A new study by the University of Chicago’s John Cacioppo finds that couples who met online went on to have more fulfilling marriages than those who met offline. They also divorced at a lower percentage:
“These data suggest that the Internet may be altering the dynamics and outcomes of marriage itself,” said the study’s lead author, John Cacioppo, the Tiffany and Margaret Blake Distinguished Service Professor in Psychology at the University of Chicago.
The results were published in the paper, “Marital Satisfaction and Breakups Differ Across Online and Offline Meeting Venues,” in the current issue of the Proceedings of the National Academy of Sciences.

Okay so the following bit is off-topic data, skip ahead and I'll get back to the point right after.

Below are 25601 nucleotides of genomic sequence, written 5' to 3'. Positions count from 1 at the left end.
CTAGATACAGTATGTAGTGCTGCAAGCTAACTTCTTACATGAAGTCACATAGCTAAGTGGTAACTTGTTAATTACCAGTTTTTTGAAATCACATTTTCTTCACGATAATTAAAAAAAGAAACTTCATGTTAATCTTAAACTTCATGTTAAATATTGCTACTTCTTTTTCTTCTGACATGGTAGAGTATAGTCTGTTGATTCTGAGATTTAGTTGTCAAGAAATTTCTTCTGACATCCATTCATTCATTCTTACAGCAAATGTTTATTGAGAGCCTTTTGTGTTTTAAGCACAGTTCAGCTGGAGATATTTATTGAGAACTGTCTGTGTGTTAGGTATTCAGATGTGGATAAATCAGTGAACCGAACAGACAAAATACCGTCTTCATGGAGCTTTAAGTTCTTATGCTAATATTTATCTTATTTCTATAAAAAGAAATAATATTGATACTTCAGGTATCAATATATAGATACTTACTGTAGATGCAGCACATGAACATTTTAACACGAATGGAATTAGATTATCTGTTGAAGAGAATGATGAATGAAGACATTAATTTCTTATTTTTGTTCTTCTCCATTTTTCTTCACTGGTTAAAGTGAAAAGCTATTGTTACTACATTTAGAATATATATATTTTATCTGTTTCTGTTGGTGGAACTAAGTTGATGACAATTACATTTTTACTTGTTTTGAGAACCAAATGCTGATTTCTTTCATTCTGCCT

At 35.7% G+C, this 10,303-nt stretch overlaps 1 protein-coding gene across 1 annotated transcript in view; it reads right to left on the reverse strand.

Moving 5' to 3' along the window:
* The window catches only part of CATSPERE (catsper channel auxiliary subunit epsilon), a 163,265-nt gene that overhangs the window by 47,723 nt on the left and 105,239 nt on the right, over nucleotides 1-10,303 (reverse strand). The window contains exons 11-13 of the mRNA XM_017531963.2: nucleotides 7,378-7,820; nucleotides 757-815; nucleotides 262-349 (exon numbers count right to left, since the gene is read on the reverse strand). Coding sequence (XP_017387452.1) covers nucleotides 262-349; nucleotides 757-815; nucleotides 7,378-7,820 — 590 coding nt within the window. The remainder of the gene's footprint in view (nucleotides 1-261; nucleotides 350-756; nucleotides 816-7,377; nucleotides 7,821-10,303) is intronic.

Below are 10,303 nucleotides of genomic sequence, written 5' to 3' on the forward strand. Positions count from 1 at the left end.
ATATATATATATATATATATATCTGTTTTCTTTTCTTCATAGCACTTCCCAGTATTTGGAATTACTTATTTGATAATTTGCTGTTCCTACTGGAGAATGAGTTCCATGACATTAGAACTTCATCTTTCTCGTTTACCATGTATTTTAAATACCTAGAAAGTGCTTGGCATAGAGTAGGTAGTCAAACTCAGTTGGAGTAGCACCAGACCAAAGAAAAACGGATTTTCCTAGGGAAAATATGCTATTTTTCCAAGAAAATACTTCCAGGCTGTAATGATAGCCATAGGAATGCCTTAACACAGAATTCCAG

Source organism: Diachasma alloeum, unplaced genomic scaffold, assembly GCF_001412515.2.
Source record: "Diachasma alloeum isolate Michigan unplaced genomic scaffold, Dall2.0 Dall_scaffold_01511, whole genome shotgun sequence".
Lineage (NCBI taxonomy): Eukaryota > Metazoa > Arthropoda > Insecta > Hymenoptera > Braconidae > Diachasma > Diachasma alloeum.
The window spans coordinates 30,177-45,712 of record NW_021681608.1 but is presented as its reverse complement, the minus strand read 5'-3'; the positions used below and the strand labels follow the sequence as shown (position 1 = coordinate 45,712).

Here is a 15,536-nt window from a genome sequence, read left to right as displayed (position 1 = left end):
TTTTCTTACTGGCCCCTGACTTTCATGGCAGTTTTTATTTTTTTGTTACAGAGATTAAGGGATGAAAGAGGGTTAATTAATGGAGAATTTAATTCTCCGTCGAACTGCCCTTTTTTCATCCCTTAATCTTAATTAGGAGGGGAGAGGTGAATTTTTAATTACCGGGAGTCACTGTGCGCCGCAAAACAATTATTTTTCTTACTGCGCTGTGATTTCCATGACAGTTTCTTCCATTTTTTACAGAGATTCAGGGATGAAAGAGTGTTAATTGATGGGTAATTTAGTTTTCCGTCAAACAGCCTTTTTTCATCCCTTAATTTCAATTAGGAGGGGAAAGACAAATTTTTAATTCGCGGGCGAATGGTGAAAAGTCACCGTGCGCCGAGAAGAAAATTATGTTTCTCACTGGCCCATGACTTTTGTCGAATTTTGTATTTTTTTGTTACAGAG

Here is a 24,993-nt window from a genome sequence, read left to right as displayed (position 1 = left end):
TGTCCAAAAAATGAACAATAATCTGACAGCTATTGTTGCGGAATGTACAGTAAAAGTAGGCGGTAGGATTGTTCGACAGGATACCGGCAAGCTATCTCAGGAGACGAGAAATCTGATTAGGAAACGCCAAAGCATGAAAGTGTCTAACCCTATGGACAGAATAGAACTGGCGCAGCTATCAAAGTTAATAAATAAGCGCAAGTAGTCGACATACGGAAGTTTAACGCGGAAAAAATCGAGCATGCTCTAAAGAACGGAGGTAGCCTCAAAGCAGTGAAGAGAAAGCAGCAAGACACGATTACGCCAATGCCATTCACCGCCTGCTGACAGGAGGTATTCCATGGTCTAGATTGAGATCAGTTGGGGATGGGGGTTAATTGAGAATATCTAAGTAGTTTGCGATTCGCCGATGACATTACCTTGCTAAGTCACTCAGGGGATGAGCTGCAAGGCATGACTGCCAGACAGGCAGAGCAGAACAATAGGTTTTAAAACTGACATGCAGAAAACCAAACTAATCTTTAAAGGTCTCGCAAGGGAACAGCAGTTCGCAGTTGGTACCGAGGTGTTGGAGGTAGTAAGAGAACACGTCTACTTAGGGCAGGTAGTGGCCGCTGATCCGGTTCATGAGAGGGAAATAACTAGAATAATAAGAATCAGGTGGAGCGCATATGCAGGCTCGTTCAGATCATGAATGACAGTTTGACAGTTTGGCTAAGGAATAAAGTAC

Meeting online has become an increasingly common way to find a partner, with opportunities arising through social networks, exchanges of email, instant messages, multi-player games and virtual worlds, in which people “live” on the site through avatars. The research shows that couples who met online were more likely to have higher marital satisfaction and lower rates of marital breakups than relationships that began in face-to-face meetings.